Edgar Wright Listed The Nods To The Original ‘Suspiria’ In His Own Movies

20th Century Fox

Luca Guadagnino’s Suspiria opens on Halloween, but only in limited theaters. Most people will have to wait and see Dakota Johnson’s unsettling dancing and Tilda Swinton’s prosthetic penis and Thom Yorke’s eerie soundtrack next month. But hey, there’s always the original Suspiria, directed by horror maestro Dario Argento and starring Jessica Harper, with a score from prog-rockers Goblin. The first part of the stylish “Three Mothers” trilogy (which a friend once accurately described as “some creepy sh*t”) has one of the great movie taglines: “The only thing more terrifying than the last 12 minutes of this film are the first 92.” That’s one of the first things that hooked Edgar Wright to Suspiria.

The Guardian asked five filmmakers, including Alice Lowe (Prevenge) and Karyn Kusama (Jennifer’s Body), to name their favorite scary movie scenes. The Shaun of the Dead director answered the first 10 minutes of Argento’s Suspiria, which he called “one of the great set pieces in horror cinema.”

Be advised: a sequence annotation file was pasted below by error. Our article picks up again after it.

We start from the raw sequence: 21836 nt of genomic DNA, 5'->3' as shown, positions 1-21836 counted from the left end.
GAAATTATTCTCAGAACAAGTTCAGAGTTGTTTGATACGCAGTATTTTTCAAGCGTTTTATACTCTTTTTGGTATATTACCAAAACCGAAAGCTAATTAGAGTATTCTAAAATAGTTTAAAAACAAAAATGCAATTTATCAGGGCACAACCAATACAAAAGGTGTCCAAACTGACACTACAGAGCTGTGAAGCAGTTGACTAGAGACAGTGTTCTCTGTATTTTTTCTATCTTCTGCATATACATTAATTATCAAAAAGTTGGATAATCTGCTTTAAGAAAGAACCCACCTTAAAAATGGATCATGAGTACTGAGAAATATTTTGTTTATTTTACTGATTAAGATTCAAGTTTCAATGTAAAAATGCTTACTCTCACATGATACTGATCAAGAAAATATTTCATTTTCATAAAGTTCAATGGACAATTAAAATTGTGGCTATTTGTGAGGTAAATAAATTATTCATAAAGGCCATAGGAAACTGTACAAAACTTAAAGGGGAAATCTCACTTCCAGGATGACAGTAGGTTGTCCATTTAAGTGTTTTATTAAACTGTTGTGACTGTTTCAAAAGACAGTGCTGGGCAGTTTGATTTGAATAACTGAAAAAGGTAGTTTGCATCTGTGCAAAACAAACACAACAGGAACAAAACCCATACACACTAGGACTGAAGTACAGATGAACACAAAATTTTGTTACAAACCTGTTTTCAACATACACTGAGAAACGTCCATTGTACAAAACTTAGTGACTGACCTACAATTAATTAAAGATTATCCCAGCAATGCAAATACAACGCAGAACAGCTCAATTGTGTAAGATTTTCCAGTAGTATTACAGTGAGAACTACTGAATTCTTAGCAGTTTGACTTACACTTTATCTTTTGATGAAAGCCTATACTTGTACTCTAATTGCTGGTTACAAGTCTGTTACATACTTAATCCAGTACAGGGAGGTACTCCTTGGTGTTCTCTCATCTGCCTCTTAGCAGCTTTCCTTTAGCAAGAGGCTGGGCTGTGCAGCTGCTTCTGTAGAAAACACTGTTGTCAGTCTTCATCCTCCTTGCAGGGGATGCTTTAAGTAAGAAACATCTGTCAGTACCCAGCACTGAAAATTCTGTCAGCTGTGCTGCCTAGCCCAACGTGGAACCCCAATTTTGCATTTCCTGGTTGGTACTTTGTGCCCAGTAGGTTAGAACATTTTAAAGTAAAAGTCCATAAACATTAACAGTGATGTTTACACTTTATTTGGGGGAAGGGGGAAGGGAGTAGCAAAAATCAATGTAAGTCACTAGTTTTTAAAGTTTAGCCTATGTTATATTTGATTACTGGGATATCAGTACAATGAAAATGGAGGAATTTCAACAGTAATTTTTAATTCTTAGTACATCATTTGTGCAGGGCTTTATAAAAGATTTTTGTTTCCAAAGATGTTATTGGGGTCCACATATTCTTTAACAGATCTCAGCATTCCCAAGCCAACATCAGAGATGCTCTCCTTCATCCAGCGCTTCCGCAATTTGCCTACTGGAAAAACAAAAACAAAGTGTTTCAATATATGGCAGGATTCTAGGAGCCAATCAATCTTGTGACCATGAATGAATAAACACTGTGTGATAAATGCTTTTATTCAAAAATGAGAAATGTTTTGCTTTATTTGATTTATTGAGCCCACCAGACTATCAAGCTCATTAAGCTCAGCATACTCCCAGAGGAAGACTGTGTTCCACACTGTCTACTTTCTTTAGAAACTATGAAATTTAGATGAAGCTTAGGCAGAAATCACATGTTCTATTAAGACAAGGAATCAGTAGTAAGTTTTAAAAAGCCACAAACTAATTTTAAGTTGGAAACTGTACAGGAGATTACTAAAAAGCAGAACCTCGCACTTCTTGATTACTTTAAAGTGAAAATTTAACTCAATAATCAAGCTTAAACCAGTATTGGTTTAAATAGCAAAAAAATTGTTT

Most horror films start with a sense of normality, and then plunge you into the horror world at the end of the first act. But in Suspiria, everything is intensely sinister from the very start… As soon as American dancer Suzy Bannion (Harper) arrives at Munich airport, you’re brought into Argento’s world of expressionistic technicolour. Primary colours are pumped up, so things are immediately unsettling. Even the automatic doors feel ominous. When she gets into her taxi, you have extremely stylised shots of the rain and the colours outside. Argento creates the impression that the very country we’ve landed in is inherently evil. (Via)

Wright went on to list the nods to Suspiria in his own work, like the hooded killers in Hot Fuzz and the “Argento lighting” in Baby Driver, “where Jon Hamm is in the police car, you’ve got the red and blue lights — that was very deliberate. That hyperreal use of colour tells you that you’re entering a slightly fantastical dimension, which is something I took from Argento’s work.”

Also, his (sadly fake) trailer in 2007’s Grindhouse.

DON’T, but do go see Suspiria. Both versions.

(Via the Guardian)